Kaija Saariaho (1952-2023)

  • My relationship with nature isn’t about admiring the aesthetics of a sunset; it’s something much more physical that I carry inside me.
  • I’m very sensitive to light and I’m inspired by it. Sometimes I genuinely think about the orchestra in terms of light.
  • I feel like the senses are mixed together, but I’m not interested in analyzing why or how that may be. What matters most is that it works and that it inspires me. For a long time, I’ve believed that the senses are not compartmentalized, but are in fact far more connected than we realize.
  • From the very beginning, my work has sought to unify material and form. I don’t know why, but I feel like I have to reinvent the form for each new piece… there’s a back-and-forth between thought and intuition when composing, which makes it impossible to separate the two.
  • When I’m writing a larger piece, I usually feel the need to attack it from different angles, and in some cases go through several revisions. Sometimes it’s simply because I love a work so much that I don’t wish to let it go…but this can also be a challenge.
  • For me, music is a study of my own self and of the human spirit. I’ve always believed music to be very deep… It’s like a liquid that can go into the depths, spread out in all directions, and take on various shapes.
  • I think, if I had a religion, it would be music, because I find it to be so rich, so universal, so profound.
  • I have an affinity for the human voice… In a sense, it’s the richest form of expression because the instrument is inside a human being and there are many things that cannot be falsified when using your voice.
  • At first, I spent a lot of time living inside my music. When I was little, my inner world was so strong that I couldn’t really leave it. Little by little, I came out of my shell, but what I learned was that the world could be a very hurtful place, and music became a kind of refuge.
  • Throughout my entire life I’ve had to prove that I am, above all, a composer, and one who is as serious and as smart as any of my male colleagues.
  • As for my material emerging from my experience as a woman, that’s just a point of departure. Once I begin composing, I transform it into pitch and rhythm. So whatever that experience is, it simply becomes an element of my work and not a personal story — that’s all that matters. The material can come from our own lives, the lives around us, or whatever. At some point, it simply becomes music.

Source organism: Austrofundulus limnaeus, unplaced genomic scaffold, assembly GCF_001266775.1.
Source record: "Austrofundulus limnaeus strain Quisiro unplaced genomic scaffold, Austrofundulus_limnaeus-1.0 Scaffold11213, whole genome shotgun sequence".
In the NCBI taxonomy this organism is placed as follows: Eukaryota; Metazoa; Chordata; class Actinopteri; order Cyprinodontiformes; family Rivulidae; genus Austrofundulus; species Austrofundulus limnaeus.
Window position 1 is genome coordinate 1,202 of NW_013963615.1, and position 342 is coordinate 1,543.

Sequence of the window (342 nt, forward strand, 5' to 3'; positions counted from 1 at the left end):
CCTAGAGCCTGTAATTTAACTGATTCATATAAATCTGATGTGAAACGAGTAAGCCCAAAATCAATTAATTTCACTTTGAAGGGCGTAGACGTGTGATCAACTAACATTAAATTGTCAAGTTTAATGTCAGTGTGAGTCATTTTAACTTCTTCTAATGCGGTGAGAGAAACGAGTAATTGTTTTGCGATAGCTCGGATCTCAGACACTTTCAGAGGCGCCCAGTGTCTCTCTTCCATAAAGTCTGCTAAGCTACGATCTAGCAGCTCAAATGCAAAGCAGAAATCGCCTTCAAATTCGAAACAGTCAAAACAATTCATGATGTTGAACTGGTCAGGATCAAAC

• A composer works with time; this assumes a specific awareness of the way in which we manipulate the listener’s ear. And in my temptation to stop time, I have the irrational feeling that, if I succeed, time will become space and I’ll be able to enter a secret realm where I’ve never been before.
  • In contemporary music, interpretation is often very unemotional and I’ve always wanted to do the opposite, to reawaken the interpreters by inviting their feelings and sensations; that’s why I use words like misterioso, dolce, con violenza, and so on.
  • I don’t look back very often and I’m not interested in arriving at intellectual conclusions about how my music has evolved over the years. It has evolved with me; I’ve had a lot of experiences that changed me and, as a result, my music changed. What’s important to me is to always be writing music in the present while envisioning the future.
  • I’m someone who has always lived deeply through my feelings, someone with great sensitivity and an inner imagination — especially for music. I’m a composer with a lot of technique and experience, but I feel very humble because I am not a musician or a performer; sometimes I’m really amazed by the music that’s created from within me.
  • I learn enormously from the musicians I collaborate with!
  • Everything is permissible as long as it’s done in good taste.
  • I was not especially enthusiastic about opera when I was young, and I thought I would never write one. I felt it was an art form of the past, with expensive singers exposing their high notes, and bad theater, and ridiculous stories which don’t concern us. But then little by little I realized that it can be defined very differently, that on the contrary opera can be something profound and not superficial — a wonderful meeting point to all the other arts.
  • I’m not involved in polemics. I never wanted to have any position of power, and I don’t have it.